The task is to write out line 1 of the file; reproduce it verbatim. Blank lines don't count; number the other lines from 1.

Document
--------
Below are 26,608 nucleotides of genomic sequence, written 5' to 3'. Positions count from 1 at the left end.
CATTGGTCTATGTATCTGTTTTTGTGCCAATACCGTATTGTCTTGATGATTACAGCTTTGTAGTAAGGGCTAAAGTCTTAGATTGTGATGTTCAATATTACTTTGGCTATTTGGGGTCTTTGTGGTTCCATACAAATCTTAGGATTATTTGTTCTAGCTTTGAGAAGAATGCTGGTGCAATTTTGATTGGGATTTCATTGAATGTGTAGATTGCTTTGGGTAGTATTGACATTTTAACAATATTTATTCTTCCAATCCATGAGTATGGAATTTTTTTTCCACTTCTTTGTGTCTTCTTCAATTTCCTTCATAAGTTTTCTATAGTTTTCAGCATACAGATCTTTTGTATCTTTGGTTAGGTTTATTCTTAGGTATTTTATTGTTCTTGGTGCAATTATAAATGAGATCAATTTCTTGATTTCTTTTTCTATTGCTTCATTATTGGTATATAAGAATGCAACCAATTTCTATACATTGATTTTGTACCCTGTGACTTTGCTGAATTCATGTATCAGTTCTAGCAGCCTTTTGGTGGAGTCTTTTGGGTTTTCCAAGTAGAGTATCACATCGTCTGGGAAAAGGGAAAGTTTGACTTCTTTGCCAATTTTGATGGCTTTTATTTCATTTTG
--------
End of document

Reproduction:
Below are 26,608 nucleotides of genomic sequence, written 5' to 3'. Positions count from 1 at the left end.